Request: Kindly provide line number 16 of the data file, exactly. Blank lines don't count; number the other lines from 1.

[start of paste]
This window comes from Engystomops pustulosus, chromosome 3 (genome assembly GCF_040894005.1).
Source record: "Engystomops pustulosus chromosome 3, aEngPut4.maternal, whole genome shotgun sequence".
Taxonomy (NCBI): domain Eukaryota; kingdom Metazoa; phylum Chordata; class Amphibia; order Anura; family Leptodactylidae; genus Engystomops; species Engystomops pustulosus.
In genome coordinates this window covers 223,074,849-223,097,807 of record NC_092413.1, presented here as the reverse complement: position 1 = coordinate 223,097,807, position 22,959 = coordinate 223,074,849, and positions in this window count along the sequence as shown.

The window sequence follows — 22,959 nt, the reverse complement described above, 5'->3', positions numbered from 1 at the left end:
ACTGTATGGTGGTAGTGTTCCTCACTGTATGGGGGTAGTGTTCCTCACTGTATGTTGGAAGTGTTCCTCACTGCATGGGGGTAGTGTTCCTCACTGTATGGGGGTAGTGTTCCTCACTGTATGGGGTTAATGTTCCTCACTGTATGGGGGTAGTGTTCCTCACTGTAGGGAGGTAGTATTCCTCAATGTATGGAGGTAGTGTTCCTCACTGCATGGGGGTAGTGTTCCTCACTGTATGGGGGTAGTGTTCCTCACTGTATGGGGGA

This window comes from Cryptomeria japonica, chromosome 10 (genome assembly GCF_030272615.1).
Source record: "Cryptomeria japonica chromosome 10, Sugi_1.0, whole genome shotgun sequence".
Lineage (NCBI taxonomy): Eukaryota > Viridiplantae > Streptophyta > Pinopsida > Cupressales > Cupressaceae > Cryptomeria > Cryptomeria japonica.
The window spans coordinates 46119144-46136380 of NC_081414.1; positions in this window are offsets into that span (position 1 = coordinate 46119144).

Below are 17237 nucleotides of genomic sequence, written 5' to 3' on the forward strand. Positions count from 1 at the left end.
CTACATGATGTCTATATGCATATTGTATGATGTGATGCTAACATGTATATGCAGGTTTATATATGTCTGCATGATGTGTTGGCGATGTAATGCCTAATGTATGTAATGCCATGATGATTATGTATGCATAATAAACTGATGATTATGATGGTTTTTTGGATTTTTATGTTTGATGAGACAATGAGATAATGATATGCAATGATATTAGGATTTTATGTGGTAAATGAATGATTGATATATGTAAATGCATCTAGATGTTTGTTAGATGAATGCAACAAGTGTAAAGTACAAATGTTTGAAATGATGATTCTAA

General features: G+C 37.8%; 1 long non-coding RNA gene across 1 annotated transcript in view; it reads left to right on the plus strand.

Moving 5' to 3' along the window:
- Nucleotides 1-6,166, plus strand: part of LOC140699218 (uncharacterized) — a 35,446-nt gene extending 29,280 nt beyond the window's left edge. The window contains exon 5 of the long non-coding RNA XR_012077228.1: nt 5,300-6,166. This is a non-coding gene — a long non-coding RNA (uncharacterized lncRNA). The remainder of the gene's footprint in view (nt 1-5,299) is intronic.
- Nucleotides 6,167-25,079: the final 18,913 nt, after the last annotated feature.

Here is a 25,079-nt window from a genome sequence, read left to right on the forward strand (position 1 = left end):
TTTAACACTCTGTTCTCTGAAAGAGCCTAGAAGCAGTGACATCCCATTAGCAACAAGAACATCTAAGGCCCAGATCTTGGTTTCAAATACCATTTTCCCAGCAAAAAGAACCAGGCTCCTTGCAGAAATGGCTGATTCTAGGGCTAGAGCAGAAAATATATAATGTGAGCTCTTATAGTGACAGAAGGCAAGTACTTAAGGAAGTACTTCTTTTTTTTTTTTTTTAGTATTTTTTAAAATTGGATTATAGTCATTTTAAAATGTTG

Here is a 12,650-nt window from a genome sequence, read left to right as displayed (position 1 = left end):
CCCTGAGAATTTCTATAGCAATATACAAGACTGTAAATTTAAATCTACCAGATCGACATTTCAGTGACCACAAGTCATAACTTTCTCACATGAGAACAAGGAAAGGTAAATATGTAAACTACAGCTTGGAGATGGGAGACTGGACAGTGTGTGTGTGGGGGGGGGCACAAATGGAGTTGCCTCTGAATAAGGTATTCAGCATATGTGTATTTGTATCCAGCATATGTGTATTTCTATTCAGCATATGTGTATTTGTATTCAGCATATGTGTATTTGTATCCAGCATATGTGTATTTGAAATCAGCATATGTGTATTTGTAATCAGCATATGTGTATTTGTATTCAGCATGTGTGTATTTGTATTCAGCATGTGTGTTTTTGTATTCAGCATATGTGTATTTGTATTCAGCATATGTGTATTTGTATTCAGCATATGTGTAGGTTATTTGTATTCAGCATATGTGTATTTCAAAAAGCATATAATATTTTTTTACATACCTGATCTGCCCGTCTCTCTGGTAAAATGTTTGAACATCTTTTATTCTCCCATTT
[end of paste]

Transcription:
- Nucleotides 6,167-25,079: the final 18,913 nt, after the last annotated feature.